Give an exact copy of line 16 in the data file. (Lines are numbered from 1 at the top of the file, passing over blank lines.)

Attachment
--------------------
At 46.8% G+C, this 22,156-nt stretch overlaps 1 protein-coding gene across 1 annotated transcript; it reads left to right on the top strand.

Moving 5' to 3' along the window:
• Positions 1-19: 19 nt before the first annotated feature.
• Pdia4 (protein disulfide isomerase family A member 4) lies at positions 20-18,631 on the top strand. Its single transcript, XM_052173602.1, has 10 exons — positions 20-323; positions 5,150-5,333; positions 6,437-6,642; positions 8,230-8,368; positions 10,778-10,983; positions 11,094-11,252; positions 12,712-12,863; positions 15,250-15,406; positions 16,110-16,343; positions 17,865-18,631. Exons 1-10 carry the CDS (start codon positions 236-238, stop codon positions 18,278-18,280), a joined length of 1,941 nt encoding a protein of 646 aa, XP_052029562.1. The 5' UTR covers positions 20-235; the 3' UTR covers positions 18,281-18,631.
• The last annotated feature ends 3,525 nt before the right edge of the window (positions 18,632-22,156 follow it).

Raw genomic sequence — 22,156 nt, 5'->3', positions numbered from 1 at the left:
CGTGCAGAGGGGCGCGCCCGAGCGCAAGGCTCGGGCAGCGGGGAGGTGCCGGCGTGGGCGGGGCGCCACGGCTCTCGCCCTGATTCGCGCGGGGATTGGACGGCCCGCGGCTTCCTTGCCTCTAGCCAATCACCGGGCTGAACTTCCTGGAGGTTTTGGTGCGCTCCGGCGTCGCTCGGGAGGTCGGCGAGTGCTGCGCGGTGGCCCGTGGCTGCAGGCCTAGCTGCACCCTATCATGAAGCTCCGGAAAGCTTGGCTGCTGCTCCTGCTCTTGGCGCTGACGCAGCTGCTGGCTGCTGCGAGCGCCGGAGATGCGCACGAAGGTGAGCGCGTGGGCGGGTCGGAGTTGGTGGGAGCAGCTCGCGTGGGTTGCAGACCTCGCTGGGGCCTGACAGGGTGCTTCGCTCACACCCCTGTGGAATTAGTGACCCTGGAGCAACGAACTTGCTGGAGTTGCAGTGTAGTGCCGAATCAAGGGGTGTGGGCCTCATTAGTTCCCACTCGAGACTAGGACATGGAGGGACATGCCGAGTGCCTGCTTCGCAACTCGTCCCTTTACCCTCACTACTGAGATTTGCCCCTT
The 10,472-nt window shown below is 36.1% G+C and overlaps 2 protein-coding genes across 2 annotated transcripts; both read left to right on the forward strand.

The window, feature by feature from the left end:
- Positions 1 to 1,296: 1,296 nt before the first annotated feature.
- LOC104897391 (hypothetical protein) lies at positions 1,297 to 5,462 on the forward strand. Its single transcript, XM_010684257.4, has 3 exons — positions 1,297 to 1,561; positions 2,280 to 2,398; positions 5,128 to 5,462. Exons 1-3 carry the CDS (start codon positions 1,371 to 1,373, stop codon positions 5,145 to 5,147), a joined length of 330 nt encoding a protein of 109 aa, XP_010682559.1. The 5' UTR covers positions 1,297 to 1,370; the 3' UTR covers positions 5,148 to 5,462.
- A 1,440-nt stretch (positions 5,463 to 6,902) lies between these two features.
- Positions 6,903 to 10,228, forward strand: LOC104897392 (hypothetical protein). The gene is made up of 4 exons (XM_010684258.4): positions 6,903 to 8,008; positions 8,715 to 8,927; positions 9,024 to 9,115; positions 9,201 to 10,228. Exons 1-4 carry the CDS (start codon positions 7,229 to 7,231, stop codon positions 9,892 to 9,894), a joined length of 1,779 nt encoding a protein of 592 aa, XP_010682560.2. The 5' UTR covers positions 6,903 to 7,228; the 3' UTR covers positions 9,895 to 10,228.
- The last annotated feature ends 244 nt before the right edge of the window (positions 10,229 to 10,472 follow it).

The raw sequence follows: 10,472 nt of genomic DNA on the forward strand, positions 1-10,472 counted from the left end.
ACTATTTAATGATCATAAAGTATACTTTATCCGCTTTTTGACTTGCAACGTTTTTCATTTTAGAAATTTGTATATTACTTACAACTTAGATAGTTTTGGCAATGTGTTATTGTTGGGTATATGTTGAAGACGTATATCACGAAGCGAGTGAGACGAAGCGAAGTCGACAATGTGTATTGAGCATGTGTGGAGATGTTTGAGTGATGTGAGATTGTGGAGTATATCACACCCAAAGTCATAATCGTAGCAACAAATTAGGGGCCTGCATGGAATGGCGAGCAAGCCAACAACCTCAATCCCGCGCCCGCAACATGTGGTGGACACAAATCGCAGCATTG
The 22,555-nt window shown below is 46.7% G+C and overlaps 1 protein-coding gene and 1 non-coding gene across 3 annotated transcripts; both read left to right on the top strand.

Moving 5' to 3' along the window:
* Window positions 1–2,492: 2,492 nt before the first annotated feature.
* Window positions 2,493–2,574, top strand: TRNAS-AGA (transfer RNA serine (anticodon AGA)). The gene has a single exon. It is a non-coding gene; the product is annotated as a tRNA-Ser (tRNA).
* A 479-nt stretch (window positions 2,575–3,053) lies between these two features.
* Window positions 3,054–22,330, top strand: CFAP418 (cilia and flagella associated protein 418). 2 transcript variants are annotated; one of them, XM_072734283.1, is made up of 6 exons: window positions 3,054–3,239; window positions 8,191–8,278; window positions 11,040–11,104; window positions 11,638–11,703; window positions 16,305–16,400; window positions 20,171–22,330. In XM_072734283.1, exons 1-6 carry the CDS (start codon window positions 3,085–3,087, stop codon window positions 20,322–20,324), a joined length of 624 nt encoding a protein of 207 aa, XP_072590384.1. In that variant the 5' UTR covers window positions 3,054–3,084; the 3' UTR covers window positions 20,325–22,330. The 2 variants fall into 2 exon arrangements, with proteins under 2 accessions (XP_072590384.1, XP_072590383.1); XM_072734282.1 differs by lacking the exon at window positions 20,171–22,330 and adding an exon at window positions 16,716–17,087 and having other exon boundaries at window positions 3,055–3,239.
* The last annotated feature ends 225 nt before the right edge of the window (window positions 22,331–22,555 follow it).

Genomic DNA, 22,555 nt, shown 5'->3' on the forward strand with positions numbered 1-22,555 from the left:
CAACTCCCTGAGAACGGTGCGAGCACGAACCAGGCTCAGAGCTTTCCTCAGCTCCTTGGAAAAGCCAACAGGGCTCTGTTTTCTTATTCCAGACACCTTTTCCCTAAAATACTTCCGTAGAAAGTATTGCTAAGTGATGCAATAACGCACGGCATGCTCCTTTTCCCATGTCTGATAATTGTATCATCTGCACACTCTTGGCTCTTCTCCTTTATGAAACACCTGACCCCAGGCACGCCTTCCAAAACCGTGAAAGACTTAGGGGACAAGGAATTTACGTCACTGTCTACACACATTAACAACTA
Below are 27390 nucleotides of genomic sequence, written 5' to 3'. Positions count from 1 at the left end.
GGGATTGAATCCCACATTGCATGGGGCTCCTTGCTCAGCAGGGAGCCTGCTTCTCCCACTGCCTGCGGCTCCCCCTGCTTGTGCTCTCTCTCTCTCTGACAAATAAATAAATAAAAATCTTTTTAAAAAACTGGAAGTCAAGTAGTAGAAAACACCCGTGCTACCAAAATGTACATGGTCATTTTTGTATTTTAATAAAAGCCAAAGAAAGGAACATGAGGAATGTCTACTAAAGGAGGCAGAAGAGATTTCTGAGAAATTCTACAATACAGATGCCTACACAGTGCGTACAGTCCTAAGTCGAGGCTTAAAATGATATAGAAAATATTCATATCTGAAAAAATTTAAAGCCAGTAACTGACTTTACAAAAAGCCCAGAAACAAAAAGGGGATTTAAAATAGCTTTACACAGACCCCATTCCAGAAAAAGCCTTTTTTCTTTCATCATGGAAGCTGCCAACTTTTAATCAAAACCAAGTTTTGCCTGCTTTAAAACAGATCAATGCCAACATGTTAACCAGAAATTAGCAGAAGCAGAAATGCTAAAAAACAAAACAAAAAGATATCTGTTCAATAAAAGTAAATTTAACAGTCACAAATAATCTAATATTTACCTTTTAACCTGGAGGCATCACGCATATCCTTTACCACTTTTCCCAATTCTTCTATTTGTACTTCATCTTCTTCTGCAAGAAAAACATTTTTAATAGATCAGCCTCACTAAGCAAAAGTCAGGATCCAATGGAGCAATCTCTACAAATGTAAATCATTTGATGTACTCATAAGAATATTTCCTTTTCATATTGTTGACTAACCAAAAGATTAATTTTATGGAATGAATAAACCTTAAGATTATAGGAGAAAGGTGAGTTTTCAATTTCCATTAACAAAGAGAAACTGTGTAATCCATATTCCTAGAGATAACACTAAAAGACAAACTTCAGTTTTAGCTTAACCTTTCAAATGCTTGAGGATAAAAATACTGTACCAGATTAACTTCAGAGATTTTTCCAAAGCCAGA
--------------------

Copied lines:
ACTATTTAATGATCATAAAGTATACTTTATCCGCTTTTTGACTTGCAACGTTTTTCATTTTAGAAATTTGTATATTACTTACAACTTAGATAGTTTTGGCAATGTGTTATTGTTGGGTATATGTTGAAGACGTATATCACGAAGCGAGTGAGACGAAGCGAAGTCGACAATGTGTATTGAGCATGTGTGGAGATGTTTGAGTGATGTGAGATTGTGGAGTATATCACACCCAAAGTCATAATCGTAGCAACAAATTAGGGGCCTGCATGGAATGGCGAGCAAGCCAACAACCTCAATCCCGCGCCCGCAACATGTGGTGGACACAAATCGCAGCATTG